Mr. Trump is to be welcomed in a ceremony at Les Invalides on Thursday afternoon, followed by a meeting at the Élysée Palace. Mr. Macron and his wife, Brigitte, will then dine with Mr. Trump and his wife, Melania, in a restaurant at the Eiffel Tower — a symbolically significant place that, as Macron aides suggested on Wednesday, was a way of asserting that Paris was back after the shock of terrorist attacks, Mr. Trump’s assertions to the contrary notwithstanding.

The domestic political risks are low for Mr. Macron, despite Mr. Trump’s unpopularity in France. The reaction to his invitation has been muted, with only the far left leader Jean-Luc Mélenchon audibly complaining. “Mr. Trump is somebody violent. He’s got no business being here,” Mr. Mélenchon said.

But no major demonstrations are planned; their distaste for him aside, the French appear to be shrugging their collective shoulders over Mr. Trump as one more unfathomable American leader, just as they did with President George W. Bush, whose 2003 decision to invade Iraq chilled relations with France and Germany.

From the official French point of view, the Trump visit is all about honoring America’s decisive entry into World War I a hundred years ago, an intervention that saved France from defeat.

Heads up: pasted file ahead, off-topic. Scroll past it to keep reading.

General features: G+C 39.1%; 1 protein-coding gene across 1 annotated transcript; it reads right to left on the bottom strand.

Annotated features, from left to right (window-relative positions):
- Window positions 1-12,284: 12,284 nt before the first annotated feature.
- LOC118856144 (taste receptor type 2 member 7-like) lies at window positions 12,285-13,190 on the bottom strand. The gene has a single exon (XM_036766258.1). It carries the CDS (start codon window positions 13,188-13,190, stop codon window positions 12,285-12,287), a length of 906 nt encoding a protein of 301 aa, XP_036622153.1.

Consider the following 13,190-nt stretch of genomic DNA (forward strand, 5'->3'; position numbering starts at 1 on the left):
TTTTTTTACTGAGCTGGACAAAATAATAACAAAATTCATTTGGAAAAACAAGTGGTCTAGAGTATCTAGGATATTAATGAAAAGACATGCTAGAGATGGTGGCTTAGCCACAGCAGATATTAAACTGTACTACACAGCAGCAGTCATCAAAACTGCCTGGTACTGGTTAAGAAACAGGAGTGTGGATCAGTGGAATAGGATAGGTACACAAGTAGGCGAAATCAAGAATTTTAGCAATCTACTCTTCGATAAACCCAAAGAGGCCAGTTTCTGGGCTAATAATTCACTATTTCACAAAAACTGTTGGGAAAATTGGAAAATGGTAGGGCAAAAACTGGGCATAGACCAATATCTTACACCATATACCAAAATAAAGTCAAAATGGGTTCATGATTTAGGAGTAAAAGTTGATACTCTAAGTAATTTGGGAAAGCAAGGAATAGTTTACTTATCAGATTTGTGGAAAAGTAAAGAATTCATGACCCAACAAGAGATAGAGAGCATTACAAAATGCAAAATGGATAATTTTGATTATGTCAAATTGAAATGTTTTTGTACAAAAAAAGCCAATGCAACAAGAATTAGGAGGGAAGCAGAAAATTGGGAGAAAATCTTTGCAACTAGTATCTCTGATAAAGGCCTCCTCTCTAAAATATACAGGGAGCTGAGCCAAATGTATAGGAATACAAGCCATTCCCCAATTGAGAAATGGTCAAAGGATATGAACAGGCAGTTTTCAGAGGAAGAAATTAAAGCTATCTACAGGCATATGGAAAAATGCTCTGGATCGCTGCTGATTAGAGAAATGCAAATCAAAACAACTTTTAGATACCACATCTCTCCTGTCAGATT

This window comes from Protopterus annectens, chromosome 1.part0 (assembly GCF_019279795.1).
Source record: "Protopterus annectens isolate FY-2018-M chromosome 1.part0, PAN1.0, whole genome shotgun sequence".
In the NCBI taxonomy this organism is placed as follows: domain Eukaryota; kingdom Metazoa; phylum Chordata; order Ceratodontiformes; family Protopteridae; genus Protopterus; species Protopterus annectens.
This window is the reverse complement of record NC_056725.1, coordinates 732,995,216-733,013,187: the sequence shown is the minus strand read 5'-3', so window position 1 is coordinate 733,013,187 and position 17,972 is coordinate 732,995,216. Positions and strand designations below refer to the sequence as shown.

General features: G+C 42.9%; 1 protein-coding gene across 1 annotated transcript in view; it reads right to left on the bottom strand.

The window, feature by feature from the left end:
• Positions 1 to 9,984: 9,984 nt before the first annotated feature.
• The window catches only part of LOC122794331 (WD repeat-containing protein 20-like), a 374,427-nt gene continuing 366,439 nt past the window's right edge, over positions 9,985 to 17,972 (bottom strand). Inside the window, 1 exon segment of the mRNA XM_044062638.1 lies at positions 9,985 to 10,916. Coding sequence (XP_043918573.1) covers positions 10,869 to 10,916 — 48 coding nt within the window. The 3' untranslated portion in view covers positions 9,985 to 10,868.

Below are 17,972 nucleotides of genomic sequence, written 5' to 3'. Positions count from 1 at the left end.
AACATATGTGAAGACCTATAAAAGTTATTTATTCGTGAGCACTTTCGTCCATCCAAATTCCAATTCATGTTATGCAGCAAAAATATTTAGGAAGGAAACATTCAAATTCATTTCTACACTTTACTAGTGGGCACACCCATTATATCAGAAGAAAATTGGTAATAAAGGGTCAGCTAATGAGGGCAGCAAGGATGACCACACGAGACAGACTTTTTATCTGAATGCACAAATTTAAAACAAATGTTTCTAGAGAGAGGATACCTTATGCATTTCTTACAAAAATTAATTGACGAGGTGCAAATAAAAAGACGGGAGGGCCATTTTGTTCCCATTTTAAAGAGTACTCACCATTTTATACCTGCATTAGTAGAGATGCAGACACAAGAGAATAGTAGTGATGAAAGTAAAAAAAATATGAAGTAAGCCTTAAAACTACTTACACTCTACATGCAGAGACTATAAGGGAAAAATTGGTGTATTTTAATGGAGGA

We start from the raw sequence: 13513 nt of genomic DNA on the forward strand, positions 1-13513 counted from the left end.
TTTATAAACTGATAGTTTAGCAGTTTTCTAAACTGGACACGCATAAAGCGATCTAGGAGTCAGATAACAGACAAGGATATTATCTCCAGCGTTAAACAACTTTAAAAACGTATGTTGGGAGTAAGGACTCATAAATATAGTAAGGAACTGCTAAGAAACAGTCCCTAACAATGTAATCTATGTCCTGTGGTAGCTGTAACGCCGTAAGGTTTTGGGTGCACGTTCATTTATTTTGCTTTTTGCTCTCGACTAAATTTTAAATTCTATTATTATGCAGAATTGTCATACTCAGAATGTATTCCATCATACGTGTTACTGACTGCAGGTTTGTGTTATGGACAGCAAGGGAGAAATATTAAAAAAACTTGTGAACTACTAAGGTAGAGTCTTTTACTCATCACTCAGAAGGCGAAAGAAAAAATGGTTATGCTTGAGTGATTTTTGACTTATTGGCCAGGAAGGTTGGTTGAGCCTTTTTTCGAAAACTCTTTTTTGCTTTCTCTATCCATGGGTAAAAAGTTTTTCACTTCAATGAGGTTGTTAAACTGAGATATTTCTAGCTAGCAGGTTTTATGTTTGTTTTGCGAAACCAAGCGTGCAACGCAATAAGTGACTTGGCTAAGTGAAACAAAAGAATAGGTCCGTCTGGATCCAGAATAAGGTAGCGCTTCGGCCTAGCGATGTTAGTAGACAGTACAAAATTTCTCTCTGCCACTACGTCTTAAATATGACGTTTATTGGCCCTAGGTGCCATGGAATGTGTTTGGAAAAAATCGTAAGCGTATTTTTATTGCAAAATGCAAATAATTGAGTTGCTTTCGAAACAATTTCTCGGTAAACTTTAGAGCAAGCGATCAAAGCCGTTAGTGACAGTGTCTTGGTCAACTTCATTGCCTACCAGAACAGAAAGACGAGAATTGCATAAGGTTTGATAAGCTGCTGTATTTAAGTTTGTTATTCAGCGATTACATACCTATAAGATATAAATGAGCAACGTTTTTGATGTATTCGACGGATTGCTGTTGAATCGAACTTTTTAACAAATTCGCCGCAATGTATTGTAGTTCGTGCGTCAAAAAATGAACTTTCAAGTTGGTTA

The two leaders will review a military parade on the Champs-Élysées on Friday, Bastille Day. French officials have been at pains to note that it was “normal” to invite the leader of a power whose troops are taking part in a major official ceremony.

Aides to Mr. Macron also noted that military cooperation and coordinated antiterrorism efforts between the two countries, in the Middle East and Africa, were as close as they had ever been. Mr. Trump and Mr. Macron will have a chance to discuss these common interests during the American president’s two-day visit, they said.

Mr. Macron is “above all a realist,” Mr. Tenzer said. Of Mr. Trump, he said, “you’ve got to continue to try to seduce him.” The attitude is: “We’ve got him as president, and we will just have to make do.”

Source: NYT > World